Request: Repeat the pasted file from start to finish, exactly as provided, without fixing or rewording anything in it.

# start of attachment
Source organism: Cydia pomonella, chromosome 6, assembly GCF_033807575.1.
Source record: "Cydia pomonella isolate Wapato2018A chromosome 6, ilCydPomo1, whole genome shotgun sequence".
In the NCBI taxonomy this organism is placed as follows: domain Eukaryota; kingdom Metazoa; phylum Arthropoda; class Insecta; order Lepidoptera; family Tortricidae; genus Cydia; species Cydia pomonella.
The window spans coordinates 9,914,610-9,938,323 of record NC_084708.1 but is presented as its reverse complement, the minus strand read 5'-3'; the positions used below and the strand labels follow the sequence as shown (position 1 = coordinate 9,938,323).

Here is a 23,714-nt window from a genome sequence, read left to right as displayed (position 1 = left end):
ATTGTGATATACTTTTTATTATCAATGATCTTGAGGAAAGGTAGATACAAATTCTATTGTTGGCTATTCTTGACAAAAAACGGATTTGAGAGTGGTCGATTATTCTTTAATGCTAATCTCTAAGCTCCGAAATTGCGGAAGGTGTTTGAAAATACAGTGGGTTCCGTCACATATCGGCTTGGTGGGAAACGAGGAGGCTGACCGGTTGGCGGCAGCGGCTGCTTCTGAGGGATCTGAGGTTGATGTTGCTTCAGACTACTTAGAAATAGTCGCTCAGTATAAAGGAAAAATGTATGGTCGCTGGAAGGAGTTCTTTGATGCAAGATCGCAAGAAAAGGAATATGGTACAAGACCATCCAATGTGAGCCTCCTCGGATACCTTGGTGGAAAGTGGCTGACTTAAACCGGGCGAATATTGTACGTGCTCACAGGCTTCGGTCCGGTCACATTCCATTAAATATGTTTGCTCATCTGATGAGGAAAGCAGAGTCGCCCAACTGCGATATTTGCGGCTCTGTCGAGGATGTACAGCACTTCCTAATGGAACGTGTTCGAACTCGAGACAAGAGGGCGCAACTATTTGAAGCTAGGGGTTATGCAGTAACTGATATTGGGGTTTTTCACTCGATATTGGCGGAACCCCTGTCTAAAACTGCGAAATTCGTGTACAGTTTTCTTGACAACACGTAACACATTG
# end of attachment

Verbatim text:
Source organism: Cydia pomonella, chromosome 6, assembly GCF_033807575.1.
Source record: "Cydia pomonella isolate Wapato2018A chromosome 6, ilCydPomo1, whole genome shotgun sequence".
In the NCBI taxonomy this organism is placed as follows: domain Eukaryota; kingdom Metazoa; phylum Arthropoda; class Insecta; order Lepidoptera; family Tortricidae; genus Cydia; species Cydia pomonella.
The window spans coordinates 9,914,610-9,938,323 of record NC_084708.1 but is presented as its reverse complement, the minus strand read 5'-3'; the positions used below and the strand labels follow the sequence as shown (position 1 = coordinate 9,938,323).

Here is a 23,714-nt window from a genome sequence, read left to right as displayed (position 1 = left end):
ATTGTGATATACTTTTTATTATCAATGATCTTGAGGAAAGGTAGATACAAATTCTATTGTTGGCTATTCTTGACAAAAAACGGATTTGAGAGTGGTCGATTATTCTTTAATGCTAATCTCTAAGCTCCGAAATTGCGGAAGGTGTTTGAAAATACAGTGGGTTCCGTCACATATCGGCTTGGTGGGAAACGAGGAGGCTGACCGGTTGGCGGCAGCGGCTGCTTCTGAGGGATCTGAGGTTGATGTTGCTTCAGACTACTTAGAAATAGTCGCTCAGTATAAAGGAAAAATGTATGGTCGCTGGAAGGAGTTCTTTGATGCAAGATCGCAAGAAAAGGAATATGGTACAAGACCATCCAATGTGAGCCTCCTCGGATACCTTGGTGGAAAGTGGCTGACTTAAACCGGGCGAATATTGTACGTGCTCACAGGCTTCGGTCCGGTCACATTCCATTAAATATGTTTGCTCATCTGATGAGGAAAGCAGAGTCGCCCAACTGCGATATTTGCGGCTCTGTCGAGGATGTACAGCACTTCCTAATGGAACGTGTTCGAACTCGAGACAAGAGGGCGCAACTATTTGAAGCTAGGGGTTATGCAGTAACTGATATTGGGGTTTTTCACTCGATATTGGCGGAACCCCTGTCTAAAACTGCGAAATTCGTGTACAGTTTTCTTGACAACACGTAACACATTG